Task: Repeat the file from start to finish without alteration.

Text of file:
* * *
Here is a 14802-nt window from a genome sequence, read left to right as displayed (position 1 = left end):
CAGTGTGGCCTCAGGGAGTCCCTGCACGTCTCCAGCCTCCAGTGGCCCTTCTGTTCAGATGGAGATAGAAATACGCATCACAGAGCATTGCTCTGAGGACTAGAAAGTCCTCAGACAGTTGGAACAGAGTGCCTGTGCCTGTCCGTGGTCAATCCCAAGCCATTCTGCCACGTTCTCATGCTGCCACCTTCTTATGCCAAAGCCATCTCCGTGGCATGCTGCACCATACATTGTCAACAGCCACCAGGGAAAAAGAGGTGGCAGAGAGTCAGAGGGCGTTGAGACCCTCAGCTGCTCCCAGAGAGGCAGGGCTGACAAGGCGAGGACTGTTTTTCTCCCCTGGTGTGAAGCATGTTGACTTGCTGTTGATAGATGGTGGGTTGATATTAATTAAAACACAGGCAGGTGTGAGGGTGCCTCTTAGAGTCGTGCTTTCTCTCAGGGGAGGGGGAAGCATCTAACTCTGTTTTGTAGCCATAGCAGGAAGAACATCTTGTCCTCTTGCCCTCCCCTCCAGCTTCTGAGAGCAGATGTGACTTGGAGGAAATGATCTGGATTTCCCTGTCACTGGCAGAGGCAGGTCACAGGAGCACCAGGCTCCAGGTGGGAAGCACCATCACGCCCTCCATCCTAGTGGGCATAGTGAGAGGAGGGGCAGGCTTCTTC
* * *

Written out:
Here is a 14802-nt window from a genome sequence, read left to right as displayed (position 1 = left end):
CAGTGTGGCCTCAGGGAGTCCCTGCACGTCTCCAGCCTCCAGTGGCCCTTCTGTTCAGATGGAGATAGAAATACGCATCACAGAGCATTGCTCTGAGGACTAGAAAGTCCTCAGACAGTTGGAACAGAGTGCCTGTGCCTGTCCGTGGTCAATCCCAAGCCATTCTGCCACGTTCTCATGCTGCCACCTTCTTATGCCAAAGCCATCTCCGTGGCATGCTGCACCATACATTGTCAACAGCCACCAGGGAAAAAGAGGTGGCAGAGAGTCAGAGGGCGTTGAGACCCTCAGCTGCTCCCAGAGAGGCAGGGCTGACAAGGCGAGGACTGTTTTTCTCCCCTGGTGTGAAGCATGTTGACTTGCTGTTGATAGATGGTGGGTTGATATTAATTAAAACACAGGCAGGTGTGAGGGTGCCTCTTAGAGTCGTGCTTTCTCTCAGGGGAGGGGGAAGCATCTAACTCTGTTTTGTAGCCATAGCAGGAAGAACATCTTGTCCTCTTGCCCTCCCCTCCAGCTTCTGAGAGCAGATGTGACTTGGAGGAAATGATCTGGATTTCCCTGTCACTGGCAGAGGCAGGTCACAGGAGCACCAGGCTCCAGGTGGGAAGCACCATCACGCCCTCCATCCTAGTGGGCATAGTGAGAGGAGGGGCAGGCTTCTTC